As we head into the autumn season, so the days will become shorter and the nights longer. It can be a great time to snuggle down in front of a log fire, but, for some people, the transition can be a real struggle.
With the shorter days comes less sunlight which, some argue, means less Vitamin D and, as a result, less serotonin. Less serotonin means an increase in thelikelihood for a drop in someone’s mood. At the same time, the body may produce more melatonin, which means the person becomes more tired.
And, of course, the changes in day length can adversely affect our internal body clocks which, in turn, can impact a client’s mood state.
Whilst there might not be any definitive cause for Seasonal Affective Disorder (SAD), it is something which is not uncommon at this time of the year. SAD is a medical condition, diagnosed by the GP, and, as such, the NHS says a doctor may suggest a number ofpractical steps someone can take to help them (including a light box).
Practitioners can also provide help for people afflicted by this potentially debilitating condition. We understand the importance of keeping our stress bucket levels nice and low. After all, a low stress bucket means greater intellectual control and, as such, an increased ability to deal with these types of changes.
Helping the client to focus on those all-important positive aspects of their lives, however small they might be, can make all the difference for someone struggling with SAD.
Guiding them through the subsequent Miracle Question and relaxing trance state helps to cement positive changes and, as we know, allows for the strengthening of the left prefrontal cortex. All crucial factors in helping to counter the effects of SAD.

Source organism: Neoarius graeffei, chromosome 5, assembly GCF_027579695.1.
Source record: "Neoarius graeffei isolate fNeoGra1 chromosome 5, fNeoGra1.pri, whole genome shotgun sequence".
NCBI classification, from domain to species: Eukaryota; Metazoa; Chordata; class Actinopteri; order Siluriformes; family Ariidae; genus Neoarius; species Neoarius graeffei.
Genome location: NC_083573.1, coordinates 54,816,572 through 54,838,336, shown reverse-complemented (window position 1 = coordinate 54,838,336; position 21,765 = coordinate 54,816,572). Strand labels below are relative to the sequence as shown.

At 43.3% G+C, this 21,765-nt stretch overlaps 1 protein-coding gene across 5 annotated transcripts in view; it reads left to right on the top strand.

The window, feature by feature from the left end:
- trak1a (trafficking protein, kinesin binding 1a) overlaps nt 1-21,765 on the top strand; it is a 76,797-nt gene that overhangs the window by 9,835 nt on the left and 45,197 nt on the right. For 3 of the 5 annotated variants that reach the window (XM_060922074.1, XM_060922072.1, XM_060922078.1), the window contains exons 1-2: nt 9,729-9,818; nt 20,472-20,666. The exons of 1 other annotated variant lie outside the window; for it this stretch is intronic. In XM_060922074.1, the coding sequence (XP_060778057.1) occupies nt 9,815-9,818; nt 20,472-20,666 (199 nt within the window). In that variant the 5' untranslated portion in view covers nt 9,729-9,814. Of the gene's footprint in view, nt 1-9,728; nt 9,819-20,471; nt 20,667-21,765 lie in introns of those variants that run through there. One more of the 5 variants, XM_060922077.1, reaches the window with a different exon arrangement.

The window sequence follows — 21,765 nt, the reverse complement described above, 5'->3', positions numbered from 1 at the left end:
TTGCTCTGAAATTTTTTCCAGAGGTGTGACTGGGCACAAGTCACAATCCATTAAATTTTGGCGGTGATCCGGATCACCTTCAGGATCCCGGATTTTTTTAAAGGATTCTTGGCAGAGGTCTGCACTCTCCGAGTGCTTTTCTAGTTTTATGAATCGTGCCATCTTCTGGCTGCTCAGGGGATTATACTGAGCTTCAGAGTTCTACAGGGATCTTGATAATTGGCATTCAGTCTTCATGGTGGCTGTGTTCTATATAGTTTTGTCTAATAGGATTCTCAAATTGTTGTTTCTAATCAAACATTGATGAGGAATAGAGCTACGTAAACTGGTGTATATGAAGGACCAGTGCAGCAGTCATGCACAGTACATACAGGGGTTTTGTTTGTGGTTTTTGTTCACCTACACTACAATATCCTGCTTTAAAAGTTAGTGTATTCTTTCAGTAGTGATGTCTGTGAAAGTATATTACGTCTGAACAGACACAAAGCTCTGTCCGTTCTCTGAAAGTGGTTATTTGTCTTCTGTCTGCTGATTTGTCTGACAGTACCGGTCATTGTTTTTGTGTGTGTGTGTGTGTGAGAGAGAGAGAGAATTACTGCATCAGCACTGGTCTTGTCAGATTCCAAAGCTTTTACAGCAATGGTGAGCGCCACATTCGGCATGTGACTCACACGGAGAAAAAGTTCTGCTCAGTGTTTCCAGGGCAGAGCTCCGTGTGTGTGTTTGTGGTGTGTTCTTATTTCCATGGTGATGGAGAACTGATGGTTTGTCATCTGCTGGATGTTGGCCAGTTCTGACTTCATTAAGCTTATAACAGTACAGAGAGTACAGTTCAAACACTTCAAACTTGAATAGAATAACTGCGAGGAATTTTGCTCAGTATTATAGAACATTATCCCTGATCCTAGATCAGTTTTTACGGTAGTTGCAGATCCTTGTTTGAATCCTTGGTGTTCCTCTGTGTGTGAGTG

Perhaps talking about SAD could be a key focus for your marketing strategy over the next few months. The great thing about PR is that it doesn’t always require a huge investment. Social media can allow us to spread our message far and wide at the simple push of a button, with little or no costs involved. Building up followers on Twitter or Facebook is easy to do and the use of the ‘hashtag’ can really drive people towards reading a small post, or even a blog.
Blogs don’t have to be long. A short blog can be a few hundred words, a medium sized one is around 750 and a large blog is often 1500 words and above. Blogs are good for your website as it shows a constant change of content which, in turn, helps to boost your rankings with Google which, in turn, can help drive ‘traffic’ to your domain.
A simple tweet might provide hope and comfort to someone struggling with SAD or any other issues we can help with – from stopping smoking to gaining an increased sense of confidence when flying, public speaking or undertaking any type of big challenge.
A post consisting of a few lines really can make all the difference. And so, with that, I’m off to make a fresh pot of coffee, sit down and think about what I can tweet about!